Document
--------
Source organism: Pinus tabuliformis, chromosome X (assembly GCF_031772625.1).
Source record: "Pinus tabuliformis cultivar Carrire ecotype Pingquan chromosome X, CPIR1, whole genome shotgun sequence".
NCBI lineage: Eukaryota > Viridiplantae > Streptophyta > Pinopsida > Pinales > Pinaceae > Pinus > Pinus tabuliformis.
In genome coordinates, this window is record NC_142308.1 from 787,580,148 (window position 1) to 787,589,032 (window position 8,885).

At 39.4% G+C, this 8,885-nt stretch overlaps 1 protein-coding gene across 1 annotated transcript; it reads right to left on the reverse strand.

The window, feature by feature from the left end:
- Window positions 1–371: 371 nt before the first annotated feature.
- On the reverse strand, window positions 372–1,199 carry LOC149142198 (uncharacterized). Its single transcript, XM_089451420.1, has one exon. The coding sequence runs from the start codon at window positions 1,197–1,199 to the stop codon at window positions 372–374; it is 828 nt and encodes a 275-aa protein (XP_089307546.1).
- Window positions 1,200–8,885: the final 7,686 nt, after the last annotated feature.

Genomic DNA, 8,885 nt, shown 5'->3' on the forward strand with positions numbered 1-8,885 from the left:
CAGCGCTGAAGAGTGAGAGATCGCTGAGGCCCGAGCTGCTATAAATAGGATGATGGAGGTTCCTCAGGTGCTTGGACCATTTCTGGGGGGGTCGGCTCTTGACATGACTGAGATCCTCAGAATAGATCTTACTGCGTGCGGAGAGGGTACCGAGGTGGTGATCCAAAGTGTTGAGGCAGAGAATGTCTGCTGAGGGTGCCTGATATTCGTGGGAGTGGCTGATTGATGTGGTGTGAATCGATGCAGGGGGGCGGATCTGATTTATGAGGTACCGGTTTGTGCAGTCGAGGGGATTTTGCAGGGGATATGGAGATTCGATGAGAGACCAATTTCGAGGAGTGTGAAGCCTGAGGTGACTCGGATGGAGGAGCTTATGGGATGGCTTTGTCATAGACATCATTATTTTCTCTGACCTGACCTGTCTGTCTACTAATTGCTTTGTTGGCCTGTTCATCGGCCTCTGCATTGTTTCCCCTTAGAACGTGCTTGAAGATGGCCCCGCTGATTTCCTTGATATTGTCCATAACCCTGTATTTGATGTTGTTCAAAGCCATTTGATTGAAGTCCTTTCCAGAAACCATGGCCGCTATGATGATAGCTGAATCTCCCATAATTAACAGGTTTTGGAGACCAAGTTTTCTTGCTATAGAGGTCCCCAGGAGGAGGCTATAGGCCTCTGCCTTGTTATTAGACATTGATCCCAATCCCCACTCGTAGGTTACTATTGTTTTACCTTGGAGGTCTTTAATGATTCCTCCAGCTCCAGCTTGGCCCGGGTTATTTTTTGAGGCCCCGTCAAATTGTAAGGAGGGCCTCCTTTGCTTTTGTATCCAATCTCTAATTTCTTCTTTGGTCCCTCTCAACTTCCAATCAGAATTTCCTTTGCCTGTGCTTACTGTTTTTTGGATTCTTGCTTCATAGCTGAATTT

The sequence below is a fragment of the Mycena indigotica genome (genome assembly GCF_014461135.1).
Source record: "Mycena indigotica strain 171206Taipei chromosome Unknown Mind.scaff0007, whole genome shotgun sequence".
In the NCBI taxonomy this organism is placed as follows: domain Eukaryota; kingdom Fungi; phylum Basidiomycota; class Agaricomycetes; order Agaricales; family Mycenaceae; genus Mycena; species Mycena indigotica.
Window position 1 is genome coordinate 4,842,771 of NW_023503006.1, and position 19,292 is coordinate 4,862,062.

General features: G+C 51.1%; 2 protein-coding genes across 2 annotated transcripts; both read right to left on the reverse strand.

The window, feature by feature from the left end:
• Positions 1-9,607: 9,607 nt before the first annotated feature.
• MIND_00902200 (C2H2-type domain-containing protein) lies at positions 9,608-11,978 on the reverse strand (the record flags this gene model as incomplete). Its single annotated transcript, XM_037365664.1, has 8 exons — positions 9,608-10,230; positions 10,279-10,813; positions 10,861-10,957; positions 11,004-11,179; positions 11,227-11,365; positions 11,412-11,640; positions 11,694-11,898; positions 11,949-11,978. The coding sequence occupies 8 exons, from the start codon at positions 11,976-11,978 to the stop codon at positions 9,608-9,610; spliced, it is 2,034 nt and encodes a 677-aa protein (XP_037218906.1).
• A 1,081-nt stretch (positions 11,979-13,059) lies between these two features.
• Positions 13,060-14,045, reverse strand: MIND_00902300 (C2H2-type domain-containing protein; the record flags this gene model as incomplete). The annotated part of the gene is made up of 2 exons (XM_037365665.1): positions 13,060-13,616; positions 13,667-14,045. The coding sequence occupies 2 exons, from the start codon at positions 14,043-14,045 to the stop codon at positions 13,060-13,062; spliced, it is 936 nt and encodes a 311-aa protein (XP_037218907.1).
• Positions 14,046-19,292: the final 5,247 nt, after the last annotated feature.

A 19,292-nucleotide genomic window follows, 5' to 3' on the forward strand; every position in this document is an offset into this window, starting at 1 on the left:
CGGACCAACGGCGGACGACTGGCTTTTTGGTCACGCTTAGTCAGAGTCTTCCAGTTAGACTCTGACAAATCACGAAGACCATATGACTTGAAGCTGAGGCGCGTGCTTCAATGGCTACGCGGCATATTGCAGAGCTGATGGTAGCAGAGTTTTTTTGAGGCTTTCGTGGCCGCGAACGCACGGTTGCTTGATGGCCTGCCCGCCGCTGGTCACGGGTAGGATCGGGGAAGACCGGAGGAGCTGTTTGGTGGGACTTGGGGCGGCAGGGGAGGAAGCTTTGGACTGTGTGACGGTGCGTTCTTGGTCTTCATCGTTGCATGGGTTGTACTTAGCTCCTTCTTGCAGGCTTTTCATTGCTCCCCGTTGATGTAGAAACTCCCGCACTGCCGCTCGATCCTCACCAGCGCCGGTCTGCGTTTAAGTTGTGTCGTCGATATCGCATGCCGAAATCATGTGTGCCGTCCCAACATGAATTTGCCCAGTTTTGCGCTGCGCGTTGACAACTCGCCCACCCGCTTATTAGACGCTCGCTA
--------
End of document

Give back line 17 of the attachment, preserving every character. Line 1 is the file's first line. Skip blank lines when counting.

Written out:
The window, feature by feature from the left end: